Wadell is not naive about the challenge posed by the Christian moral life. Near the outset he dispenses with the equation of happiness with pleasure in order to assure readers that consumerism is a false path to the goal. Still, he notes that there is a pleasure, a deep-seated satisfaction with self, in living the good life. Even Kant, for all his vaunted opposition to virtue ethics, acknowledged as much. Wadell offers his disclaimer so that he can go on to argue that a life of goodness is stronger than the suffering that comes to everyone in one form or another. The shipwrecks of life may be unavoidable, but they cannot harm the happiness that a good moral life yields because love is stronger than death.
Some readers will not be pleased with such a positive and practical approach to the Christian life. Those expecting a defect-based theology that exalts sin as impossible to overcome and denigrates growth in goodness as dangerously undermining of humility will be disappointed by the can-do attitude of this very patristic and Catholic offering. Wadell urges the imitation of God and Christ, not attention to divine wrath mitigated by absolution of sin worked on the cross. There is a vast difference in orientation between these two streams of Christian thought.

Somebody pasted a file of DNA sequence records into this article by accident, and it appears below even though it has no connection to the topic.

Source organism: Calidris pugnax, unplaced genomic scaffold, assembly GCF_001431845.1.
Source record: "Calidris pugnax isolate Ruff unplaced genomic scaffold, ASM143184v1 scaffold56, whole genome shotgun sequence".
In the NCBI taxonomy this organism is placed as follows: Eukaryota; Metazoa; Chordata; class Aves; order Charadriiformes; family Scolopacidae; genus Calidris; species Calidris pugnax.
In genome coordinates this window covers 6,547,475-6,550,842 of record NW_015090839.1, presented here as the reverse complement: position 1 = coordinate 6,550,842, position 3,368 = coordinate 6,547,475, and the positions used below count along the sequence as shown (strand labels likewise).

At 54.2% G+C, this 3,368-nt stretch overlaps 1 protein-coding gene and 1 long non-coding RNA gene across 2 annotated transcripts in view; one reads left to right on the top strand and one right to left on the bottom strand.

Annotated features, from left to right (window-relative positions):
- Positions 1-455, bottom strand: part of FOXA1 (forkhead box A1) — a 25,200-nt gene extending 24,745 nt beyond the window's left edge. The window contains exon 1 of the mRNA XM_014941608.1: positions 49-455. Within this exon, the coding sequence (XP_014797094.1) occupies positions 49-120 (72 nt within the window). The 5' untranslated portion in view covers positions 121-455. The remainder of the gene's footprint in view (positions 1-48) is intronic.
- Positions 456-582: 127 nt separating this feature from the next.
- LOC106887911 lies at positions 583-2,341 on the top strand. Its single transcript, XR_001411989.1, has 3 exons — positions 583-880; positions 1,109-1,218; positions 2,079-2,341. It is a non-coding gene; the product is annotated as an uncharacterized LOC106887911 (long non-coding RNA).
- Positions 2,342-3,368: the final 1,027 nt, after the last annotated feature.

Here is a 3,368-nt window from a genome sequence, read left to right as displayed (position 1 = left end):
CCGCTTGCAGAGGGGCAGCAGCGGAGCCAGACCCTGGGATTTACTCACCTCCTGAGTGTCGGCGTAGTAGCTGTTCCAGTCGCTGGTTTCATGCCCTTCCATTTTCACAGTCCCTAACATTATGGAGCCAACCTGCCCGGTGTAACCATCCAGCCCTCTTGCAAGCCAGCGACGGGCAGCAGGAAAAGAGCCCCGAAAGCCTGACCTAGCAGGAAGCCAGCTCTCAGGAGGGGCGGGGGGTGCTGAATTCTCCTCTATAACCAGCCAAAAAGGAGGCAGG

Prudence, or practical wisdom—phronesis in Greek—is central to Wadell’s argument. Prudence is crucial to the sort of self-knowledge that enables good judgment in every situation. Kant suspected that prudence is merely disguised self-interest and did not consider it fitting for the moral life. Although Wadell does not engage Kant on this point, he contends that to emphasize the self-interested dimension of prudence is to skew it badly, for practical wisdom is needed as much for caring for the poor as for caring for self. A virtuous life is complex, and prudent discernment is always required for deciding a course of action, whether it be targeted at one’s own well-being or that of others.
The book concludes with a plea for Christians to adopt a communitarian rather than an individualistic outlook on self and society so they can better care for the poor. This argument, by now commonplace in Christian reflection, does not come off well here for two reasons. First, Wadell fails to note that individualism is a bad idea not simply because it is selfish. It is a false and impossible notion in and of itself. Individualism is not a sin; it is a delusion.
Second, a general plea on behalf of the poor does not go very far unless the complex causes of poverty and the other factors that attend it are understood. The public policies, governmental structures, social institutions, ecological factors and political climate that shape social realities are beyond the ability of even well-meaning executive-class individuals to influence very much. Churches can run food and shelter ministries and after-school tutoring programs and such, but it is naive to suppose that such efforts will achieve grand results. Alleviating the suffering of the dispossessed seems to be beyond the scope of the virtuous life.